Abstract: Alzheimer’s disease (AD) is a major health problem and a growing recognition exists that efforts to prevent it must be undertaken by both governmental and non-governmental organizations. In this context, the pineal product, melatonin, has a promising significance because of its chronobiotic/cytoprotective properties potentially useful for a number of aspects of AD. One of the features of advancing age is the gradual decrease in circulating melatonin levels. A limited number of therapeutic trials have indicated that melatonin has a therapeutic value as a neuroprotective drug in the treatment of AD and minimal cognitive impairment (which may evolve to AD). Both in vitro and in vivo, melatonin prevented the neurodegeneration seen in experimental models of AD. For these effects to occur, doses of melatonin about two orders of magnitude higher than those required to affect sleep and circadian rhythmicity are needed. More recently, attention has been focused on the development of potent melatonin analogs with prolonged effects, which were employed in clinical trials in sleep-disturbed or depressed patients in doses considerably higher than those employed for melatonin. In view that the relative potencies of the analogs are higher than that of the natural compound, clinical trials employing melatonin in the range of 50–100 mg/day are urgently needed to assess its therapeutic validity in neurodegenerative disorders such as AD.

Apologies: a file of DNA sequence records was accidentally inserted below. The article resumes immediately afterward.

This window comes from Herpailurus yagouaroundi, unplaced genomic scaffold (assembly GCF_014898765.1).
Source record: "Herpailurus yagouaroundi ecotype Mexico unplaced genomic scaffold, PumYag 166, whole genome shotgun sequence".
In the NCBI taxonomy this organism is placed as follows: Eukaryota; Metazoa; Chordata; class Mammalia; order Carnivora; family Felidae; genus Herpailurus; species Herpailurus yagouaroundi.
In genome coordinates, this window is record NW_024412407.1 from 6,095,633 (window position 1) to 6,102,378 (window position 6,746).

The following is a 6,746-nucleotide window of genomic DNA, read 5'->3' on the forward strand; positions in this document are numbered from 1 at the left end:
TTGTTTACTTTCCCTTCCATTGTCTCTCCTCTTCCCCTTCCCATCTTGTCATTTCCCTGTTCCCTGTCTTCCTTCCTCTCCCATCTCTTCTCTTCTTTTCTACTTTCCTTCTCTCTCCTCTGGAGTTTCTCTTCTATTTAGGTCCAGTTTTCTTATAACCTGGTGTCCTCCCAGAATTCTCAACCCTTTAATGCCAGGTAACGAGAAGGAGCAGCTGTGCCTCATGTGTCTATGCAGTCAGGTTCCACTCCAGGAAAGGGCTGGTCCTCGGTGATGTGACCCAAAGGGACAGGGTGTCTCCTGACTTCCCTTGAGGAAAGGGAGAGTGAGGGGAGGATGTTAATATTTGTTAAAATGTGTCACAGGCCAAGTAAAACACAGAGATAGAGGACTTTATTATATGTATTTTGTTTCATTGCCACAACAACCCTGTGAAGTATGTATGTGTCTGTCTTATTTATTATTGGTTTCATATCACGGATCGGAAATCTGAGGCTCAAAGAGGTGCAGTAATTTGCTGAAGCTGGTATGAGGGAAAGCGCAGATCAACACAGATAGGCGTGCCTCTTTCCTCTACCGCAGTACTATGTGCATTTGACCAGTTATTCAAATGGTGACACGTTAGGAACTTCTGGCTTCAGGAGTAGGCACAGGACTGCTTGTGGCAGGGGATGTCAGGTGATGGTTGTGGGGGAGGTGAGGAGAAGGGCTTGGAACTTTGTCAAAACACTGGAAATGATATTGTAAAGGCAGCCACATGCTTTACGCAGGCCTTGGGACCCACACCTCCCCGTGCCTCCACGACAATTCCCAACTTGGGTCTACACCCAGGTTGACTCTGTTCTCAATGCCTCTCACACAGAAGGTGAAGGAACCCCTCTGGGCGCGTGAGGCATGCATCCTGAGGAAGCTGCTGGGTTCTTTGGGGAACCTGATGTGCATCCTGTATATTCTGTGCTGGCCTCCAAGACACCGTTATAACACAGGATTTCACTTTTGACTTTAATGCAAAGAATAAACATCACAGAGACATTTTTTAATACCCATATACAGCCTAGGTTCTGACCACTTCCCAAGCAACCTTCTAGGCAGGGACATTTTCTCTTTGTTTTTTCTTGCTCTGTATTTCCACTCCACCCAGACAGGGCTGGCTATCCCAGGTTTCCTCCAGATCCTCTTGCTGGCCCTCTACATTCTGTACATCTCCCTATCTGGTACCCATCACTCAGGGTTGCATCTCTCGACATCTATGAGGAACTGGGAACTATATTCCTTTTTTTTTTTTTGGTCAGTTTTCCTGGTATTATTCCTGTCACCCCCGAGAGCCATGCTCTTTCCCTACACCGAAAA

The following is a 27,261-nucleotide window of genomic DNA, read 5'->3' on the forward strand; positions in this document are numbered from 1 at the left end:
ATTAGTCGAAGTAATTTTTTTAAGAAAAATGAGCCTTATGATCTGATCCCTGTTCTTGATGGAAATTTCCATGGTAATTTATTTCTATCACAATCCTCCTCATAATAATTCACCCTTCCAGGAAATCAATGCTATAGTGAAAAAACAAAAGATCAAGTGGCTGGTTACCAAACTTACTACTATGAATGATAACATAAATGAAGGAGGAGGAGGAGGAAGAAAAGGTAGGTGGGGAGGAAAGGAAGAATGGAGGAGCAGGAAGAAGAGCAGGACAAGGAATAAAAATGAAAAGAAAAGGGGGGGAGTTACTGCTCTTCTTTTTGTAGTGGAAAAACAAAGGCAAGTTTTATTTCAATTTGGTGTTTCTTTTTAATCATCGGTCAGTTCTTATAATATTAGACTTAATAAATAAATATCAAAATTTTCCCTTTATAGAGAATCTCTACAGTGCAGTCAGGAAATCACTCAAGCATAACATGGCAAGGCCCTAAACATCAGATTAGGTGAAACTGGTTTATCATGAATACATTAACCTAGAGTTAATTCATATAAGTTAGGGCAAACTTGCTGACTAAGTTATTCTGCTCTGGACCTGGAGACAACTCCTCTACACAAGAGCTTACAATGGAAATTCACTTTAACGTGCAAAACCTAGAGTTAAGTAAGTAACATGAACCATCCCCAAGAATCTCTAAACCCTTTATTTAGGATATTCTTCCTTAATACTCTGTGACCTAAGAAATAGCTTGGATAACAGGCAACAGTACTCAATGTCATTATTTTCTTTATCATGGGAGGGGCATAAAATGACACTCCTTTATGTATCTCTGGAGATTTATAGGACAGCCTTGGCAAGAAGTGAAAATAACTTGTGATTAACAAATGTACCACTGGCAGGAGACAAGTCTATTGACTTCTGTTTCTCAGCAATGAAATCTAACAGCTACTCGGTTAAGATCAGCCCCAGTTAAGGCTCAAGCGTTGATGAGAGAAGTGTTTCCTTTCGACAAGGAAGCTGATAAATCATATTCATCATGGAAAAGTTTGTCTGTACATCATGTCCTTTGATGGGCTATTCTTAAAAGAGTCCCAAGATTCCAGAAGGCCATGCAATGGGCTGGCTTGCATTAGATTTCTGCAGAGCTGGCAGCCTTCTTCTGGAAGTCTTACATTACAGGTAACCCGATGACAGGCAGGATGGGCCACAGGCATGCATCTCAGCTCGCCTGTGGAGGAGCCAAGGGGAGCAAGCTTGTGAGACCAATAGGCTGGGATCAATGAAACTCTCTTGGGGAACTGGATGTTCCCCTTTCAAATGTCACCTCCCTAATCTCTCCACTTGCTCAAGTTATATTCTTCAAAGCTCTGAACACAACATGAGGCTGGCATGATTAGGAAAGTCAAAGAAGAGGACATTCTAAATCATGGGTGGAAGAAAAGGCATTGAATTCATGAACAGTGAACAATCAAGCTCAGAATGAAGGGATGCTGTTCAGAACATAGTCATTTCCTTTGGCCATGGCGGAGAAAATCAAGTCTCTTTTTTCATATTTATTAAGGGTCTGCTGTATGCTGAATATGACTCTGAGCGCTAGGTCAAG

Antioxidants2014, 3(2), 229-244; doi:10.3390/antiox3020229 - published online 8 April 2014 Show/Hide Abstract